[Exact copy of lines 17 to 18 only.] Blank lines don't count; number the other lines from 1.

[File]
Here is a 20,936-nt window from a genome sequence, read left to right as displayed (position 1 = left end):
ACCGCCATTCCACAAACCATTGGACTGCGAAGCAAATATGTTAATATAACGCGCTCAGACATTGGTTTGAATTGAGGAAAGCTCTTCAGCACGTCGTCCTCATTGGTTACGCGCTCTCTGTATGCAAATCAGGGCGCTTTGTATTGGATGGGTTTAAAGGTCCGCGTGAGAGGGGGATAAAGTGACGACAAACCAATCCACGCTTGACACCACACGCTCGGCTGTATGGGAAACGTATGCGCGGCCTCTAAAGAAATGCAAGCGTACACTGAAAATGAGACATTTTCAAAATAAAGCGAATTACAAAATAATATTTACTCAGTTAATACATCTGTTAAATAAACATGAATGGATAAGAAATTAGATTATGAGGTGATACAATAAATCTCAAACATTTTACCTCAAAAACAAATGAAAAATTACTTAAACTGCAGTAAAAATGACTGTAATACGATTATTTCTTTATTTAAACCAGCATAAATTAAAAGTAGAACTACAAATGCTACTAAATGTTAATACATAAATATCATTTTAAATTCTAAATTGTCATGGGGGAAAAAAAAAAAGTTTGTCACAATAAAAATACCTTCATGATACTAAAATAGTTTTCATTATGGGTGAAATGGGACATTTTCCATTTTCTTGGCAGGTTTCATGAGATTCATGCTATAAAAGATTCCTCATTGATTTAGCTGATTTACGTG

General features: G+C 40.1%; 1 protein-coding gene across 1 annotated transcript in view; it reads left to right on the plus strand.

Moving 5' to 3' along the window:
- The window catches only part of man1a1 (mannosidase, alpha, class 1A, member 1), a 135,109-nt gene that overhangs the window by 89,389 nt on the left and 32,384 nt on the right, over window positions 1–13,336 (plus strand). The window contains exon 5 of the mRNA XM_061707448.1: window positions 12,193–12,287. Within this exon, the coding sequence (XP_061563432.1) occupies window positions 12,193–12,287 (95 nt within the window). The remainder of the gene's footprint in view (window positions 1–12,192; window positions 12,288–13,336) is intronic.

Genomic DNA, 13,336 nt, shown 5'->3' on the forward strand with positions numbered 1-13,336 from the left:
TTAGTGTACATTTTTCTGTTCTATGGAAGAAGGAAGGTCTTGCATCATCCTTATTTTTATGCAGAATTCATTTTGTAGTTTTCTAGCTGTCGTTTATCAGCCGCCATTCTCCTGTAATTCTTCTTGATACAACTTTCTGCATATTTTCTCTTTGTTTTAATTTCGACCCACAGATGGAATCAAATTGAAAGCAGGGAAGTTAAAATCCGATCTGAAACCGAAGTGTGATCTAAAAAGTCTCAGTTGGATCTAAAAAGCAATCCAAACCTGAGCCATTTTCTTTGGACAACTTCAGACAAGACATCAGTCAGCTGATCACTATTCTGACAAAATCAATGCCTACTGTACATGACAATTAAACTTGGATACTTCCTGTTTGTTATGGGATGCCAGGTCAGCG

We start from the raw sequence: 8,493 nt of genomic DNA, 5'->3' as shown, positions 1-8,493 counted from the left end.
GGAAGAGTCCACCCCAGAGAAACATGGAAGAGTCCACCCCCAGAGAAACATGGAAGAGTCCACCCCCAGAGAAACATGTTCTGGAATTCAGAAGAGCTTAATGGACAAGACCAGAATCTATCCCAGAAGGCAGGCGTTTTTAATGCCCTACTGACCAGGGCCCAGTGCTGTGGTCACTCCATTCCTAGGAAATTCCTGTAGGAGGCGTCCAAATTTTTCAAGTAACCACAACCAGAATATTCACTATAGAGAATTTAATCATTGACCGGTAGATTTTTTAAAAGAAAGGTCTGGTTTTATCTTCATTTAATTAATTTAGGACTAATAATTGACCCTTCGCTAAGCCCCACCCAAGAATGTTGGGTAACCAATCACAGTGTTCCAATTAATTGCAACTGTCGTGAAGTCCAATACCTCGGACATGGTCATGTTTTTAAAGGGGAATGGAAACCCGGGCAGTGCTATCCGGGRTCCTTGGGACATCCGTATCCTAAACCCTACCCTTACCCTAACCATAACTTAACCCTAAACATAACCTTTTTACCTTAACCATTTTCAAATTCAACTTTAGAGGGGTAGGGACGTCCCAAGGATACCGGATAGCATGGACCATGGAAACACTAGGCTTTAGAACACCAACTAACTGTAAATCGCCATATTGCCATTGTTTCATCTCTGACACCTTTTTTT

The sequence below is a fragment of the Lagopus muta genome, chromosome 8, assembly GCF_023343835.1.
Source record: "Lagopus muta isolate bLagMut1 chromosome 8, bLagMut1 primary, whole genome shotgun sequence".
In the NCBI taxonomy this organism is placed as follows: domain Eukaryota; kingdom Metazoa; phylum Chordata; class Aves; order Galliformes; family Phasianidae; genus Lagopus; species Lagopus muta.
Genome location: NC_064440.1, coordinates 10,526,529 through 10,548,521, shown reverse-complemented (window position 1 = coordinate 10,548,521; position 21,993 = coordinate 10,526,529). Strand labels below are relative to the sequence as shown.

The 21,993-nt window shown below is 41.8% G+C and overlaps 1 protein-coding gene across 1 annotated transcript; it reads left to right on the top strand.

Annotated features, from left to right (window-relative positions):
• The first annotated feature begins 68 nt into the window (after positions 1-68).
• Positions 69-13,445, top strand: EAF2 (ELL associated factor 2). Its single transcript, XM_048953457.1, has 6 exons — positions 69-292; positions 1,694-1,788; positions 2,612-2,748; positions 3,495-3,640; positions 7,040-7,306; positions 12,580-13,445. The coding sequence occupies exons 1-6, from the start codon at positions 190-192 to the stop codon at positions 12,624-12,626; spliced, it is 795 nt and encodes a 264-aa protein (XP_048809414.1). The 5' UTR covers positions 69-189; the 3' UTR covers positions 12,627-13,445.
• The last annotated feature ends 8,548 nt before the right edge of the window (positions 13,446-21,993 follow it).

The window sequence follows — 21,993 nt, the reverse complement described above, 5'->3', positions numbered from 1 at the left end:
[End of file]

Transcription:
• Positions 69-13,445, top strand: EAF2 (ELL associated factor 2). Its single transcript, XM_048953457.1, has 6 exons — positions 69-292; positions 1,694-1,788; positions 2,612-2,748; positions 3,495-3,640; positions 7,040-7,306; positions 12,580-13,445. The coding sequence occupies exons 1-6, from the start codon at positions 190-192 to the stop codon at positions 12,624-12,626; spliced, it is 795 nt and encodes a 264-aa protein (XP_048809414.1). The 5' UTR covers positions 69-189; the 3' UTR covers positions 12,627-13,445.
• The last annotated feature ends 8,548 nt before the right edge of the window (positions 13,446-21,993 follow it).